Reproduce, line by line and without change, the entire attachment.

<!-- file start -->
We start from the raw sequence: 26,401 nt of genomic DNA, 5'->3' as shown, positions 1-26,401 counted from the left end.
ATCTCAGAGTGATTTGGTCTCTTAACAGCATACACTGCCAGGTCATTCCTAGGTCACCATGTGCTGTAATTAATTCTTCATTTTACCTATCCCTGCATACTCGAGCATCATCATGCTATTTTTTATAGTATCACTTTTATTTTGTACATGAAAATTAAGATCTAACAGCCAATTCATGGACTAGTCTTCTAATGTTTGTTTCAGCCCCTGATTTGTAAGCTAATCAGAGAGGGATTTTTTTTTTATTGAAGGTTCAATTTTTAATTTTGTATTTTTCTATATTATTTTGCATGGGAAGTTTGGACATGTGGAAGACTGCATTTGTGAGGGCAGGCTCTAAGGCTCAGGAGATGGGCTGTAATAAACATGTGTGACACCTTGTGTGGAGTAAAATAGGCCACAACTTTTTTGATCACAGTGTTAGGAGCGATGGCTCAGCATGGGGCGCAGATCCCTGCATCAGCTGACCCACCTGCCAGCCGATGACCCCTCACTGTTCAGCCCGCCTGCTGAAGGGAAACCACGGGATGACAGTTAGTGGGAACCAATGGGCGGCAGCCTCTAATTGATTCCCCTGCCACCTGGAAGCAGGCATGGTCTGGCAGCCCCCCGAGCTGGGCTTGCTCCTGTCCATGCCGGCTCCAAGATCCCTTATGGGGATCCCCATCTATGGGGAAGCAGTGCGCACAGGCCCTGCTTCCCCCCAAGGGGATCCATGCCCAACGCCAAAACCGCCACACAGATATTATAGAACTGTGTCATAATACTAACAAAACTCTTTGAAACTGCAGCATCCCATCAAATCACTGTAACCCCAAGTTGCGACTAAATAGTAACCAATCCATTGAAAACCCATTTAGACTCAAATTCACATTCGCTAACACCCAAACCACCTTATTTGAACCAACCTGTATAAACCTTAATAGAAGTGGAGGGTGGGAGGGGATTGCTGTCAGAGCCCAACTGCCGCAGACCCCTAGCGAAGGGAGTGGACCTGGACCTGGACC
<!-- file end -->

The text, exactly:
We start from the raw sequence: 26,401 nt of genomic DNA, 5'->3' as shown, positions 1-26,401 counted from the left end.
ATCTCAGAGTGATTTGGTCTCTTAACAGCATACACTGCCAGGTCATTCCTAGGTCACCATGTGCTGTAATTAATTCTTCATTTTACCTATCCCTGCATACTCGAGCATCATCATGCTATTTTTTATAGTATCACTTTTATTTTGTACATGAAAATTAAGATCTAACAGCCAATTCATGGACTAGTCTTCTAATGTTTGTTTCAGCCCCTGATTTGTAAGCTAATCAGAGAGGGATTTTTTTTTTATTGAAGGTTCAATTTTTAATTTTGTATTTTTCTATATTATTTTGCATGGGAAGTTTGGACATGTGGAAGACTGCATTTGTGAGGGCAGGCTCTAAGGCTCAGGAGATGGGCTGTAATAAACATGTGTGACACCTTGTGTGGAGTAAAATAGGCCACAACTTTTTTGATCACAGTGTTAGGAGCGATGGCTCAGCATGGGGCGCAGATCCCTGCATCAGCTGACCCACCTGCCAGCCGATGACCCCTCACTGTTCAGCCCGCCTGCTGAAGGGAAACCACGGGATGACAGTTAGTGGGAACCAATGGGCGGCAGCCTCTAATTGATTCCCCTGCCACCTGGAAGCAGGCATGGTCTGGCAGCCCCCCGAGCTGGGCTTGCTCCTGTCCATGCCGGCTCCAAGATCCCTTATGGGGATCCCCATCTATGGGGAAGCAGTGCGCACAGGCCCTGCTTCCCCCCAAGGGGATCCATGCCCAACGCCAAAACCGCCACACAGATATTATAGAACTGTGTCATAATACTAACAAAACTCTTTGAAACTGCAGCATCCCATCAAATCACTGTAACCCCAAGTTGCGACTAAATAGTAACCAATCCATTGAAAACCCATTTAGACTCAAATTCACATTCGCTAACACCCAAACCACCTTATTTGAACCAACCTGTATAAACCTTAATAGAAGTGGAGGGTGGGAGGGGATTGCTGTCAGAGCCCAACTGCCGCAGACCCCTAGCGAAGGGAGTGGACCTGGACCTGGACC